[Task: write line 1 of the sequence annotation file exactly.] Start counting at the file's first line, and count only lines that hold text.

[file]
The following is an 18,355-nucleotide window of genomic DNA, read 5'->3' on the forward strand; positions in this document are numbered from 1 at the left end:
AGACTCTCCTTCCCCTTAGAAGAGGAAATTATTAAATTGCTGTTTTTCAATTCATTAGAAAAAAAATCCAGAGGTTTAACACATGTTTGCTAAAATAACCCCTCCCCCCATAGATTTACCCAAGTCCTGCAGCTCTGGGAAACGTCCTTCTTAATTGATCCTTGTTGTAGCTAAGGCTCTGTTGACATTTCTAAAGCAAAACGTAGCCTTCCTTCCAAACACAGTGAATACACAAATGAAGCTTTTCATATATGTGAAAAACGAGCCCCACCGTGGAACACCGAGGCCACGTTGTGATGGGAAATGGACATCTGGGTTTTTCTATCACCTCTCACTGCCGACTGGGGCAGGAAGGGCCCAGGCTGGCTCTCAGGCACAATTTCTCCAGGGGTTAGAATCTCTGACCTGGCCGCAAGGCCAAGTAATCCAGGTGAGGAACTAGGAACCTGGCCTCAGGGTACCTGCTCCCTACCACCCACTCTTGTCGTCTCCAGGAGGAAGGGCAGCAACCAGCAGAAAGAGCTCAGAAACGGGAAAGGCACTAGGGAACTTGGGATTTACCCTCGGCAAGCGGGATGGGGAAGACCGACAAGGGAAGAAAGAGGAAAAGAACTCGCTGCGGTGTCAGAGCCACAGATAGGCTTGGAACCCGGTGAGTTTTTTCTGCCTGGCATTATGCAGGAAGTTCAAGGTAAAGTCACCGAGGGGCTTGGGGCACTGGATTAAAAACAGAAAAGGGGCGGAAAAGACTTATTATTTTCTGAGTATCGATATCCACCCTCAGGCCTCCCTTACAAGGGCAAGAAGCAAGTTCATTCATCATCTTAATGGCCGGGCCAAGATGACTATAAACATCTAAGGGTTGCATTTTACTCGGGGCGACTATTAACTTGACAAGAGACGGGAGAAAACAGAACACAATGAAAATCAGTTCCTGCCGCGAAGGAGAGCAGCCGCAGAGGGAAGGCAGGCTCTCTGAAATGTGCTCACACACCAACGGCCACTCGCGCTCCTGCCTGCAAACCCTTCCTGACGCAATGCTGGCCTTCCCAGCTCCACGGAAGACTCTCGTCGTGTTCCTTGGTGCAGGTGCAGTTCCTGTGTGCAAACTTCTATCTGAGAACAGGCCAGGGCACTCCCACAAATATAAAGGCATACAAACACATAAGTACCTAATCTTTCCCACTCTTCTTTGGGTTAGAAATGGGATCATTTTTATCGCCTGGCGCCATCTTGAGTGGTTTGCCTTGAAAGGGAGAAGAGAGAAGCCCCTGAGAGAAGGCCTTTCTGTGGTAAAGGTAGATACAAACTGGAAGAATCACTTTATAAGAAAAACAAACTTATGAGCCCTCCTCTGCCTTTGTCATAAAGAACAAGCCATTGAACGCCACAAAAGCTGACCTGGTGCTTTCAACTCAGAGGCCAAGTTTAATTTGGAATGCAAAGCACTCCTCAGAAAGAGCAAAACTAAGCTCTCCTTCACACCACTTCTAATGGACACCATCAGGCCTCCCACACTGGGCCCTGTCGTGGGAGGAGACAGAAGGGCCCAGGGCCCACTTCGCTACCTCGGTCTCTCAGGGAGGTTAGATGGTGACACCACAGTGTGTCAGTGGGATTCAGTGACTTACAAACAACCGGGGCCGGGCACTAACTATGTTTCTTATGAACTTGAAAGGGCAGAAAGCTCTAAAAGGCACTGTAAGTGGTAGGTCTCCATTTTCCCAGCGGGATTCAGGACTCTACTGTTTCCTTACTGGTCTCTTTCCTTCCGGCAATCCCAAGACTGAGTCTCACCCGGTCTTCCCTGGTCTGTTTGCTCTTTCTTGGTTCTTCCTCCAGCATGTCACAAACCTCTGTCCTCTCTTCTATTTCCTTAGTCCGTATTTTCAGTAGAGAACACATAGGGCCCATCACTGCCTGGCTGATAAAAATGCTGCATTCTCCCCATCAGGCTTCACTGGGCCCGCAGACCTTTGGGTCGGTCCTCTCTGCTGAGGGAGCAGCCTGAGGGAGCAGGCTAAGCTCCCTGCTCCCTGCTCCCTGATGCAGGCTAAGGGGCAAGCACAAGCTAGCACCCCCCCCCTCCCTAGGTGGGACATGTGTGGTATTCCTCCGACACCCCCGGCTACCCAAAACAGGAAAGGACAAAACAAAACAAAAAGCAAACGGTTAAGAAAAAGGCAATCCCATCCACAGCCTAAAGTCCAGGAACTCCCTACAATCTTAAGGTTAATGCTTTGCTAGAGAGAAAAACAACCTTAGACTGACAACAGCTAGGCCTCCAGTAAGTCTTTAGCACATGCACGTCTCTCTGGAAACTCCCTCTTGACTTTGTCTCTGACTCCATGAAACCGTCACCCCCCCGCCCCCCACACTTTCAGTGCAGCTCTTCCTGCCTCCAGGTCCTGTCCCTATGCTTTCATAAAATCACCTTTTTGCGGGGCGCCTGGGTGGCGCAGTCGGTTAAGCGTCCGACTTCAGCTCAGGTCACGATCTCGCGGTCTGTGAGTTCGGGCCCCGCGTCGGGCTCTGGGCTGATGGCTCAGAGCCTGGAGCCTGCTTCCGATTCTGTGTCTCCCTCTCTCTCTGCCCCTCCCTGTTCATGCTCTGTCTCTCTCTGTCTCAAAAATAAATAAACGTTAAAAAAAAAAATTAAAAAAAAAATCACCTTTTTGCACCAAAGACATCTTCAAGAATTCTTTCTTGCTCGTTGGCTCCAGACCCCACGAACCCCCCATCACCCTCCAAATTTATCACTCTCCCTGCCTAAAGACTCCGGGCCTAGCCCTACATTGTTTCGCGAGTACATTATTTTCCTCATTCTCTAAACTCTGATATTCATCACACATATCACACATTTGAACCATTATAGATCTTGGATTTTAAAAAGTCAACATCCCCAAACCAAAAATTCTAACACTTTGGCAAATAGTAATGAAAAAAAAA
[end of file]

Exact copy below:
The following is an 18,355-nucleotide window of genomic DNA, read 5'->3' on the forward strand; positions in this document are numbered from 1 at the left end: